Only if you think you know what's real.Hi Trojina
I think I am suffering from an excess or realism.
There is nothing you have said that I have not heard before. It's not a radical idea to say that a belief is something one doesn't know. But actually one could get into the whole realm of epistemology to do with how we know what we know. It's a big philosophical area and you are just taking bits an applying it to the I Ching in order to continue arguing the same thing over and over."I think what you're suffering from Dave is a profound lack of faith."
If I had no faith then I wouldnt be bothering with all the discussions. It is because I have faith that I persevere. But one of course have to have knowledge and understanding, to some degree at least, otherwise faith would be blind belief.
Have you read what I have been saying about a "belief" being just another way of saying one doesnt "know".
Why would you assume I don't know that. It's obvious there are many forms of divination and that one can devise one that works or divine from any random book or the bible.Have you read what I have been saying that there are many forms of divination, and that one can even make one up and it works,
But thats the point, unless you start of with a level playing field where all the Yi is available, then you have no way of knowing if you are getting the answer you were "meant to get".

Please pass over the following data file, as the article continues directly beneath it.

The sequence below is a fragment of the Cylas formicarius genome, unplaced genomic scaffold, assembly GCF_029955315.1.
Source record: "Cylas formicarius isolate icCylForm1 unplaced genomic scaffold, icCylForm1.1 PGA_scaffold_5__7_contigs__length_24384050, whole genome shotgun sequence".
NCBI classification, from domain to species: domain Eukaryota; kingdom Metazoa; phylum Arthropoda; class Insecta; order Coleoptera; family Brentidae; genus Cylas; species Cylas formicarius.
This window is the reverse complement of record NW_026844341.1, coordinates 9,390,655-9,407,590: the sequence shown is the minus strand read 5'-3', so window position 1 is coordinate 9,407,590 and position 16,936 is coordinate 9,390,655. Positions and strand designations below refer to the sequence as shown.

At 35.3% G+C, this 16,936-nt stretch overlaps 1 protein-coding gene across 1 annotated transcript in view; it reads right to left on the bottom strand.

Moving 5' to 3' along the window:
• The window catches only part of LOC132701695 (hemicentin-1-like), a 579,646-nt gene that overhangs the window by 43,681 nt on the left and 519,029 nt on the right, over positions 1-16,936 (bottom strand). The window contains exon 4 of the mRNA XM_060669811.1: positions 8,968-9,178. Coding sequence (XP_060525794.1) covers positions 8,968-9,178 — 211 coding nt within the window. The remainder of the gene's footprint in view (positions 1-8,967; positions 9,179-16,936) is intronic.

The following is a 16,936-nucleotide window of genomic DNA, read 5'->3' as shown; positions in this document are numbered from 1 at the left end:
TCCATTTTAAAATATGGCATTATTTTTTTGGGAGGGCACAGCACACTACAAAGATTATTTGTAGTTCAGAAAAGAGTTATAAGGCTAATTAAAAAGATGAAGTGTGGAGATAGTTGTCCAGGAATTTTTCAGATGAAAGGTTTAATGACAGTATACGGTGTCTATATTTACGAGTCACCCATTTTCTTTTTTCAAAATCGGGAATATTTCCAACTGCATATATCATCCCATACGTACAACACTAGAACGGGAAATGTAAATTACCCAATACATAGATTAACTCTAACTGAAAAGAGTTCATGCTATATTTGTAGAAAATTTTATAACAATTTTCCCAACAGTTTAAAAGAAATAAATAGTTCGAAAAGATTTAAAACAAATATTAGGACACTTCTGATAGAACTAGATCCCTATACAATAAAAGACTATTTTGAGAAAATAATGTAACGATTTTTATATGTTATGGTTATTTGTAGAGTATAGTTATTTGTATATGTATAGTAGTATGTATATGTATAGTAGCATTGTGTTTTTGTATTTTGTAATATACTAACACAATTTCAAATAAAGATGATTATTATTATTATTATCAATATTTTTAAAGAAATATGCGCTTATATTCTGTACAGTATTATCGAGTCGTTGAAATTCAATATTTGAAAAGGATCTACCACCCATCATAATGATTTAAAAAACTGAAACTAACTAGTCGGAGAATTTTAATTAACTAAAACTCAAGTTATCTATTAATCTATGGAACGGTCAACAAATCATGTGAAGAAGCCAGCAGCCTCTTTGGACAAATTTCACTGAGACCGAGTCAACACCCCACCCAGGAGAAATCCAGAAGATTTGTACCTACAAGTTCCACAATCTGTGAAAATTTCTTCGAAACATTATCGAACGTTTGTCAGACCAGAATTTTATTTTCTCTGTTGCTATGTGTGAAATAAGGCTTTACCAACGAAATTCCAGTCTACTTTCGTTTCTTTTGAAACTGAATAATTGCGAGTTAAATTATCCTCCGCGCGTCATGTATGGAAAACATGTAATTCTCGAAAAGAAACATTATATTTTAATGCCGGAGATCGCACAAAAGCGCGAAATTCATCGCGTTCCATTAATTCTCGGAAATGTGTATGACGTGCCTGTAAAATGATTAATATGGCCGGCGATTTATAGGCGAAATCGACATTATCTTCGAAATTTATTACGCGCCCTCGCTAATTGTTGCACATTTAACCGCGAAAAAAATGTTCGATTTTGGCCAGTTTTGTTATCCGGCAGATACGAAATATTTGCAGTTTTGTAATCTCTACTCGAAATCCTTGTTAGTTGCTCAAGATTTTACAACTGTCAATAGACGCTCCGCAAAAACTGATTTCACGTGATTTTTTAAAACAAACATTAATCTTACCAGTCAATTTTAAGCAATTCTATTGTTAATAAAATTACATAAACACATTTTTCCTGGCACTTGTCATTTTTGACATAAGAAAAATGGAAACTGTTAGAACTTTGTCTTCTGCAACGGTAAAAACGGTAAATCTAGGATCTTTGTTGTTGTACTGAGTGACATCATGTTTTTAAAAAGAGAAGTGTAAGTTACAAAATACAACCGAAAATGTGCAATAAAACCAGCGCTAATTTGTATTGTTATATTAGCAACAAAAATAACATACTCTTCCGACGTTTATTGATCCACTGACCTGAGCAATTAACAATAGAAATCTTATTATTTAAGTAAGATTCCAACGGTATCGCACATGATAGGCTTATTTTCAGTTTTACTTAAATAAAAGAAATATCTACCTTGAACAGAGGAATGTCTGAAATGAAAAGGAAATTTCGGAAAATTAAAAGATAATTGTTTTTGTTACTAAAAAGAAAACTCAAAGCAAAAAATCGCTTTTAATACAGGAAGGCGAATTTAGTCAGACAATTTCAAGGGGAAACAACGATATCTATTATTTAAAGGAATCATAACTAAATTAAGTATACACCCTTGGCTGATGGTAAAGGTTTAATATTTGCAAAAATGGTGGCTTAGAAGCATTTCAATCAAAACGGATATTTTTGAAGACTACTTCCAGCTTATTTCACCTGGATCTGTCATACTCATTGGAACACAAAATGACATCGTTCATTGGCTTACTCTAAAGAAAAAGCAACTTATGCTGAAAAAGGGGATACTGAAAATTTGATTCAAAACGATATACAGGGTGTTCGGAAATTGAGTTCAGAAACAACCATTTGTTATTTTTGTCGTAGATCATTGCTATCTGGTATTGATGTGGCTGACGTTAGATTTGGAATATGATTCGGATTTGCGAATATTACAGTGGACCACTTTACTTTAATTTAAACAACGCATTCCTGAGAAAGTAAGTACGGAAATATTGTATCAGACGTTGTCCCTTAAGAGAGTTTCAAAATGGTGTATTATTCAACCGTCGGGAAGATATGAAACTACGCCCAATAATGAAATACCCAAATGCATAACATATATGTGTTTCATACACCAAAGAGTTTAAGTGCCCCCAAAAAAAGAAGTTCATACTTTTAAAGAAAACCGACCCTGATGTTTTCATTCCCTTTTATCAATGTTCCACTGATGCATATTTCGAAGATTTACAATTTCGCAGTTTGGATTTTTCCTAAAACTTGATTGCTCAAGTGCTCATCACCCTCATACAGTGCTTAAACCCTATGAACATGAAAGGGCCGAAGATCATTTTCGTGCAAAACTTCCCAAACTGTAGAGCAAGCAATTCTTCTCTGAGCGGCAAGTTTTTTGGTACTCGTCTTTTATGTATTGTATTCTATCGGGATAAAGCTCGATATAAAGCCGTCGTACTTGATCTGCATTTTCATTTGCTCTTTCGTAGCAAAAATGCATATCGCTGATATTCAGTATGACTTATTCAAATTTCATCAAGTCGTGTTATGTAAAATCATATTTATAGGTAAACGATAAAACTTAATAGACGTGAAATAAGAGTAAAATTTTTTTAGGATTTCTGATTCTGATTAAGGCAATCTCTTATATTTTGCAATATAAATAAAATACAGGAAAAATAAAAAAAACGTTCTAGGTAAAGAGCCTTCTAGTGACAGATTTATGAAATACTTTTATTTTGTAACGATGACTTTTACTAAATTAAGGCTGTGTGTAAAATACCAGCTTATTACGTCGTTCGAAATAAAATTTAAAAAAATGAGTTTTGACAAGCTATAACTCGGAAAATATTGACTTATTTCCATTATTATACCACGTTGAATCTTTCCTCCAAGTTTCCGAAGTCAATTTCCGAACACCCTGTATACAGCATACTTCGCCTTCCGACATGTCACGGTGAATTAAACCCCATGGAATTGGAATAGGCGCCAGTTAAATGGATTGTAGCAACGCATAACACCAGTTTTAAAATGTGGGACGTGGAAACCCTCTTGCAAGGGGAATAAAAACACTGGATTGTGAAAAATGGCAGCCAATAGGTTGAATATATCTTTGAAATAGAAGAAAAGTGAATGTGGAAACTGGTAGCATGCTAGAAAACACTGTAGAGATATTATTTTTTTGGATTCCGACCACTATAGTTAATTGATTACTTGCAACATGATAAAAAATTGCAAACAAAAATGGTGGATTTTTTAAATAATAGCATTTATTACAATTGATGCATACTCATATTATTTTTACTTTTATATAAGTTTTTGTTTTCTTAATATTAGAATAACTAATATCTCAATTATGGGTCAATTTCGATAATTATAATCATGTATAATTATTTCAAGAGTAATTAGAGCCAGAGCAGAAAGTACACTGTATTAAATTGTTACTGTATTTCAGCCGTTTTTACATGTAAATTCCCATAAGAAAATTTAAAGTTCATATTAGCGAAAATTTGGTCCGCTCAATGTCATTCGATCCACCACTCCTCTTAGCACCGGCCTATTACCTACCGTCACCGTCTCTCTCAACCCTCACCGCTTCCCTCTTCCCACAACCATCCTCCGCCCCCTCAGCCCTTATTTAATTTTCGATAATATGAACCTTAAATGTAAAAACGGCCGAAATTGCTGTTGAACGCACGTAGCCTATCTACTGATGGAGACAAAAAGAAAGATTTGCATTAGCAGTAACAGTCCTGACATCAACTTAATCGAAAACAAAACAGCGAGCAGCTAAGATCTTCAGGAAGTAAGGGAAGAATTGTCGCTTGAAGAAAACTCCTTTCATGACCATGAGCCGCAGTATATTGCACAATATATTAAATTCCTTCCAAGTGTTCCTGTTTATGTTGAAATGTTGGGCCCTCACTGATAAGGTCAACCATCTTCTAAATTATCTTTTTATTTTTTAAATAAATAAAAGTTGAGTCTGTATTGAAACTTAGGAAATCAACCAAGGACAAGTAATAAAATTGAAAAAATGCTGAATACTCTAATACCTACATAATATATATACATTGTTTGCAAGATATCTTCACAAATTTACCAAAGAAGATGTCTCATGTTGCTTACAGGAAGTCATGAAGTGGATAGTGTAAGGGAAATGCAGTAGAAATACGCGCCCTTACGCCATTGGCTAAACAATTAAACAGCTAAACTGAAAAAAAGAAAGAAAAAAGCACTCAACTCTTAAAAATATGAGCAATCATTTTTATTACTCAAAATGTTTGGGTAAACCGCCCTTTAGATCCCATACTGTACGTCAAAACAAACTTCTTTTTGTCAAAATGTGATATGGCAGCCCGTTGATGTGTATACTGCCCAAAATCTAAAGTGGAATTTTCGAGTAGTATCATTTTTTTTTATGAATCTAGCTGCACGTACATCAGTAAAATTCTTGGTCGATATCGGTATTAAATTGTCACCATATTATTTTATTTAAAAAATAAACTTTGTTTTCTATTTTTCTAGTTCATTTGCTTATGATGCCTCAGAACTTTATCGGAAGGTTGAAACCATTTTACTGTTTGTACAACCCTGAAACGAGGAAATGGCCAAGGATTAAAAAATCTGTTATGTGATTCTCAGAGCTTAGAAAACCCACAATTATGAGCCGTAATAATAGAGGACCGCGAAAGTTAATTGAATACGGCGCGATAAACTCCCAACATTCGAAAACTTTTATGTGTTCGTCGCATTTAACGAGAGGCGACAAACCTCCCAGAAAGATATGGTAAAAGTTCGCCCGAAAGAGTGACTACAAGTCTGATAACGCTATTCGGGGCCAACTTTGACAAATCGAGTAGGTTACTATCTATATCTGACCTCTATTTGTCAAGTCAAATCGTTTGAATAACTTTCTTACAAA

If these principles make you happy then use them. I have no need of them whatsoever.That is complete delusion. The only way we have any way of knowing if the answers fit the questions is if we have a knowledge and understanding of the fundamental underlying principles,
That was my point and you missed it, you missed my point. That was the very point I was trying to make - that in asking all these questions about how do we know our I Ching answers aren't delusions I was saying you could ask the same questions about anything - you don't even know that you're not a delusion so from that POV why make such a deal about finding perfect ways to consult Yi.Very true, but then what would be the point of anything, what would be the point of knowing onesself, or in consulting the Yi, or trying to know and understand the fundamantal underlying principles of nature and the ordinances of heaven, So that doesnt answer anything. It is just a way of not answering.
I don't think you can flatter yourself you are challenging anything very much, you aren't having completely radical ideas that haven't been thought before.Why would you think that I had not had more that 40 years of consulting, is it because I challenge and question and dont want to go along with, we all believe in the same thing more or less.